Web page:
Yemassee celebrated the unveiling of another patriotic mural to honor the town’s history.
Dignitaries and guests gathered at the Yemassee Train Depot Thursday July 9 to see the new mural which was presented by Mayor Colin Moore and Hampton County Council Chairman Clay Bishop.
The extreme heat, even at 6 p.m., and a noisy train passing through the depot did not deter the crowd there to witness the mural’s dedication.
The mural’s materials were provided by Christine and Brian Reardon of Carolina Realty for the artist, Sophie Docalavich, and dedicated to the town the Reardons love.
Docalavich and the Reardons worked together last year to work on a large mural painting on the side of a building in Yemassee to honor the recruits who entered the town for the first time before going to training.
Yemassee has a long history of welcoming soldiers on their way to Parris Island before fighting in World War I, World War II, Korea and Vietnam. The town had a hotel, barracks, a restaurant and a marine processing center, as well as the train depot where young recruits stepped off the train onto the station platform to enter the world of being a soldier for the first time.
At the dedication, Master Sergeant J. L. Goodwin, retired U.S. Marine Corps, gave his reflections about entering the town of Yemassee as a young recruit in the 1940s. Master Sergeant Dwight Hora, also retired from the Marine Corps and now S.C. senior vice commander for Veterans of Foreign Wars, also spoke about the rich history surrounding Yemassee.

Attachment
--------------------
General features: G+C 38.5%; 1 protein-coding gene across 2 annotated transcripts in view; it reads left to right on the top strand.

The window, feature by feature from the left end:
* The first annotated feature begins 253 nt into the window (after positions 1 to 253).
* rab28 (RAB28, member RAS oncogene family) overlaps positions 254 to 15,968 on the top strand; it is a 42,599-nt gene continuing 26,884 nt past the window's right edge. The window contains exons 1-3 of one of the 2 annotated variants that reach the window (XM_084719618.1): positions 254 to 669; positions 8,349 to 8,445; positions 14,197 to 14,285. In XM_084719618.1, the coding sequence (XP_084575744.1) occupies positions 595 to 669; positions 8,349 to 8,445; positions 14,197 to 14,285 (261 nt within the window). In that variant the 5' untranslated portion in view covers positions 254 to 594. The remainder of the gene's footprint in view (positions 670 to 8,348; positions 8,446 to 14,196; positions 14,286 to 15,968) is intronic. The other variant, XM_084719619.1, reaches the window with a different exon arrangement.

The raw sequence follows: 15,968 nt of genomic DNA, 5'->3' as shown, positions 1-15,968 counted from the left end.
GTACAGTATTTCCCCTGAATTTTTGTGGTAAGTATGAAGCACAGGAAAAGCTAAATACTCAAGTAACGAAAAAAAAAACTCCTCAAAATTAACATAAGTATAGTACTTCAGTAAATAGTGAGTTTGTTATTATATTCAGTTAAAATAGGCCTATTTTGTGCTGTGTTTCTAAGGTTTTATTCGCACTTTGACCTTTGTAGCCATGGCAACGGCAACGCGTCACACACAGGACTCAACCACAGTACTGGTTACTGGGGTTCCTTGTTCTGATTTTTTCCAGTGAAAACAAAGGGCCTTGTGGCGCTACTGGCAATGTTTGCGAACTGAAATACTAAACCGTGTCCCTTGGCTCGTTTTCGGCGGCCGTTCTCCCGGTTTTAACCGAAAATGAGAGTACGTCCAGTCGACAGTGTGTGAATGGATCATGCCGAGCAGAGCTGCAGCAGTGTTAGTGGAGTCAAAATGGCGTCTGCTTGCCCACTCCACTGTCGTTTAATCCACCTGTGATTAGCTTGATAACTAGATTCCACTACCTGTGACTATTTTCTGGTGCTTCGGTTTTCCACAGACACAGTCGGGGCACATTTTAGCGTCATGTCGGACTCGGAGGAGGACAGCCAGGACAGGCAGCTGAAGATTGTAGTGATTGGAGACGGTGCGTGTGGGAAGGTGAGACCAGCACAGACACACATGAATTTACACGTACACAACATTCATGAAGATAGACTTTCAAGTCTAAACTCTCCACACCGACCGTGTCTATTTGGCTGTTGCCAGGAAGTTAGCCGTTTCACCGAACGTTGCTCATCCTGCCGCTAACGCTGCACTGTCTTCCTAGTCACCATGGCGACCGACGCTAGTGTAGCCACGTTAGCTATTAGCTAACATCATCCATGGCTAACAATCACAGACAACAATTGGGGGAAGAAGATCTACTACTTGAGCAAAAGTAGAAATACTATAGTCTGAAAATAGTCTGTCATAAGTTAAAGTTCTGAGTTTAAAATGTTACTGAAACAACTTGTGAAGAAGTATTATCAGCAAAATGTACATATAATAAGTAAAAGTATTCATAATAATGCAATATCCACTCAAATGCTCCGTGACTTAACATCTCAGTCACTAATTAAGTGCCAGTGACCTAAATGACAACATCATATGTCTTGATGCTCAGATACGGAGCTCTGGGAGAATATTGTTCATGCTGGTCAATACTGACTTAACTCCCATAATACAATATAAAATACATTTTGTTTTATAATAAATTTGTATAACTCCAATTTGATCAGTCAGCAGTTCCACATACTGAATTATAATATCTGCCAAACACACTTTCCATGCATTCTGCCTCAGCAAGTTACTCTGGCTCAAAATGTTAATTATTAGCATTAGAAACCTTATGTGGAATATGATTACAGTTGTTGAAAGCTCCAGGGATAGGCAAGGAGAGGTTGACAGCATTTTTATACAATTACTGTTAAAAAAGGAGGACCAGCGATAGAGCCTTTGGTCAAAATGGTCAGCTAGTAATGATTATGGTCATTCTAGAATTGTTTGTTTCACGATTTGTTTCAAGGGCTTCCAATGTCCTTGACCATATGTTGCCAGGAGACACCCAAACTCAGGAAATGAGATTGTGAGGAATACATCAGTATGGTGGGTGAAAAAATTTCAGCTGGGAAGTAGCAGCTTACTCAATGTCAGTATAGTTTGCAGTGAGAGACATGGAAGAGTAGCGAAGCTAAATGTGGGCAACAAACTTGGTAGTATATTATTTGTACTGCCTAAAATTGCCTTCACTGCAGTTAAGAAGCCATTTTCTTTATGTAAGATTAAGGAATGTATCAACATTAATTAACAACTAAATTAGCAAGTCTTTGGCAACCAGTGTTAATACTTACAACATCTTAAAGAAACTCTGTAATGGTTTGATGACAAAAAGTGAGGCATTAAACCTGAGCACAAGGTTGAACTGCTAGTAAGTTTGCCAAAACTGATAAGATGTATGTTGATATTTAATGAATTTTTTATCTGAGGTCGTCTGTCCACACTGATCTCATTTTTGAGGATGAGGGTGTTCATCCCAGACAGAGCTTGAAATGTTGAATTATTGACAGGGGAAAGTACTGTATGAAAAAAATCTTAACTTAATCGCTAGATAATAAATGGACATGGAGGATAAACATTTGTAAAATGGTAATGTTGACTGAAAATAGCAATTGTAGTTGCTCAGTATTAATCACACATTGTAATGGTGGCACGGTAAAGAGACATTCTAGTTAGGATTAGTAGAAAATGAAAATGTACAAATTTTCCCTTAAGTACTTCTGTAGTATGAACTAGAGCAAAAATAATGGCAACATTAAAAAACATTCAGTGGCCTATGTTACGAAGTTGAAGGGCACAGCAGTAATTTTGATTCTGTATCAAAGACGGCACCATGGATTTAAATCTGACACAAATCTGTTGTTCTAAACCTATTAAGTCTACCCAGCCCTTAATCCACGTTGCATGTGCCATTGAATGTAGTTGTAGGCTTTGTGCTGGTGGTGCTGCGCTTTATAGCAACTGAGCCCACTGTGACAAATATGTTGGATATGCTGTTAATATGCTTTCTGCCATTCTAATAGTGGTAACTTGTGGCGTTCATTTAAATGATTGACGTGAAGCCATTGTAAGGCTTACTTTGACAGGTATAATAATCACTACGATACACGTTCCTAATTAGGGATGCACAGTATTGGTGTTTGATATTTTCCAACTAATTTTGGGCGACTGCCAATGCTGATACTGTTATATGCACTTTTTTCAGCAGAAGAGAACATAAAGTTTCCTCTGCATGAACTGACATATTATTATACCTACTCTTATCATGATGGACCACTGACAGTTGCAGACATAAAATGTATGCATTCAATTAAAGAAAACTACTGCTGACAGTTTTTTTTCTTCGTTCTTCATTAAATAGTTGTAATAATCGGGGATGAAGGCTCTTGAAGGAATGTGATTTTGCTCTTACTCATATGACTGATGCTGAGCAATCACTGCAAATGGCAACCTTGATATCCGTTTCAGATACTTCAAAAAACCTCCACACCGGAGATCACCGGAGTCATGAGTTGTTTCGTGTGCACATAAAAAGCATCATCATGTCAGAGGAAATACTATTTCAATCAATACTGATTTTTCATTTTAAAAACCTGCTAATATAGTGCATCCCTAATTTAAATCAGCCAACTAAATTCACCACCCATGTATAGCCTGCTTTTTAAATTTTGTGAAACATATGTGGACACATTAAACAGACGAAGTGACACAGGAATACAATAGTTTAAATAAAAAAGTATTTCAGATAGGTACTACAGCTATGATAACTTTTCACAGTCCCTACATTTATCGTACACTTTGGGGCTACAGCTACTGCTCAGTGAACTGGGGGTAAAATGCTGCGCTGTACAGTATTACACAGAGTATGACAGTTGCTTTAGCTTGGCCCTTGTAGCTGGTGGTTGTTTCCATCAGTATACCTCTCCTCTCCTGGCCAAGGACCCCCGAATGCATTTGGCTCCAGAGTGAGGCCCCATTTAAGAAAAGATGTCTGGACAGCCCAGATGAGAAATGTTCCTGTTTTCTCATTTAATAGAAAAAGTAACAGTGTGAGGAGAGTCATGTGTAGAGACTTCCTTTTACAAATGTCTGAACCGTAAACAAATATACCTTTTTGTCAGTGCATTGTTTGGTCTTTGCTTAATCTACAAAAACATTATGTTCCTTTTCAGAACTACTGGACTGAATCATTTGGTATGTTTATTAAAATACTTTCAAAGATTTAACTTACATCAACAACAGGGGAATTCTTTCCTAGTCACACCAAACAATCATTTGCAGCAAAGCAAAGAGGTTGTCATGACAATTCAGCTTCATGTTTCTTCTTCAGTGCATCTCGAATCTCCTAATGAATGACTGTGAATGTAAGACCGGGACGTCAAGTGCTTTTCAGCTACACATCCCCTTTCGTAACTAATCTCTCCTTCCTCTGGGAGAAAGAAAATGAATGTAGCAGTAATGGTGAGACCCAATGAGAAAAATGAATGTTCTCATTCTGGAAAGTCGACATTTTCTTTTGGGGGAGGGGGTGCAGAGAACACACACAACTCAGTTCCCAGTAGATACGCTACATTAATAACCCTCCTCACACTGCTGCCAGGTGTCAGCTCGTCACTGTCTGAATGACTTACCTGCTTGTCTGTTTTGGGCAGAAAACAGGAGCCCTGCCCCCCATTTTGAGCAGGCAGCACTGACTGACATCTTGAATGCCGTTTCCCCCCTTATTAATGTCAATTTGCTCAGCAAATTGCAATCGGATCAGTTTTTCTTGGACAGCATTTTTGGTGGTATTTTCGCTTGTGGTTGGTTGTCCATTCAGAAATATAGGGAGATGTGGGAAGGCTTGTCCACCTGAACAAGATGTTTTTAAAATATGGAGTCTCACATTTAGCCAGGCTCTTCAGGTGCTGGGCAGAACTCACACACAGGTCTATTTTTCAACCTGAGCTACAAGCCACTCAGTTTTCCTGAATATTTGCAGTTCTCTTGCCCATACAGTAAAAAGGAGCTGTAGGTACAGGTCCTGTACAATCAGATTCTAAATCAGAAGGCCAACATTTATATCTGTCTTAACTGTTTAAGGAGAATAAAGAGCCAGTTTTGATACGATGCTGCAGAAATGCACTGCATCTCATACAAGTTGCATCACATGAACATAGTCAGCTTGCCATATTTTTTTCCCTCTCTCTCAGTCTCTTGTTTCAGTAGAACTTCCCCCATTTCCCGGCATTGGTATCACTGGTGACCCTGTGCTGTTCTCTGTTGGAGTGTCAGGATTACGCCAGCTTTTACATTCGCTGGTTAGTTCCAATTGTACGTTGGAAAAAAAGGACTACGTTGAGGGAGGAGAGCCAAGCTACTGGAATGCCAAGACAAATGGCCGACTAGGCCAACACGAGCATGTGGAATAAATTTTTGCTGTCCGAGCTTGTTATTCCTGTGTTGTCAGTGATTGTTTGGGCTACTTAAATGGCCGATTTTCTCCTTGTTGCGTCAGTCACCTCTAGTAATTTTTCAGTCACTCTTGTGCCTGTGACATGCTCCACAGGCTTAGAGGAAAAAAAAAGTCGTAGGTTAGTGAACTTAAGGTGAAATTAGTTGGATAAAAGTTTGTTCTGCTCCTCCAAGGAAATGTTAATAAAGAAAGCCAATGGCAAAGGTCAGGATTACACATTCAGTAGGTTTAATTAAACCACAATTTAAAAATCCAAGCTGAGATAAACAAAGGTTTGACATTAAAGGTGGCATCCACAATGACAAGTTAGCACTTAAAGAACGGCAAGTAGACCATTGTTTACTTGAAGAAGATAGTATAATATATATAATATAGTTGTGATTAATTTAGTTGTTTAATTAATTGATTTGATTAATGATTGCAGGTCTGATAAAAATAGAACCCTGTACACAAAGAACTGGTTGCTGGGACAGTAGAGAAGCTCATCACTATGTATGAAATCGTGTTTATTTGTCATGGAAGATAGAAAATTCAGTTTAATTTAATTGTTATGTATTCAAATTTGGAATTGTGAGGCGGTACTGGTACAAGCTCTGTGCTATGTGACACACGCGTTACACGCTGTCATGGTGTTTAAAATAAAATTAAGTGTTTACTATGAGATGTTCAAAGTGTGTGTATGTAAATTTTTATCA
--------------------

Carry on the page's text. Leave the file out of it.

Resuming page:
A musical performance was given by singer Nykki Smalls, who recently returned after singing before the Pope in Europe. She led the crowd in singing “God Bless America.”
Docalavich, the mural’s artist, spoke about the meaning of her work. She talked about her grandfather, Gary Nuckolls, a Vietnam Marine, and remarked about the sacrifices that all veterans have made over the years. “I have to say that this was by far one of the most emotionally-charged pieces I have ever been asked to create,” said Docalavich.
Her mural begins with an honor guard firing the funeral volley with ghostly smoke, moves to the shadow of a bugler and an officer’s hands carrying a folded flag. “The choices I made were to invite the viewers to put themselves in the place of a family member who lost a loved one to battle. It is almost haunting and nightmarish,” Docalavich said. “The U.S. and South Carolina flags are also incorporated, not only tying the location here in Yemassee to the thousands who passed through here on their journey to foreign fields of war, but also to represent the homeland for which these brave men were willing to make the ultimate sacrifice,” she added.
“Having celebrated the 4th of July just last weekend, it is worth reflecting on the true cost of freedom. This is my humble way of showing my thanks to all who are willing to take up arms to defend our country,” said Docalavich.
“This is a great day,” said Mayor Moore. “This mural is beautiful, and I find myself driving by it several times a day just to look at it and admire it. It speaks to the heart of Yemassee and the history of the town,” he added.
“The mural is the second in a series that commemorates the relationship between the town of Yemassee and the Marine Corps. With these murals, we honor those veterans and soldiers who came through this town and were willing to sacrifice their lives for the freedom that we all enjoy,” said Councilman Bishop.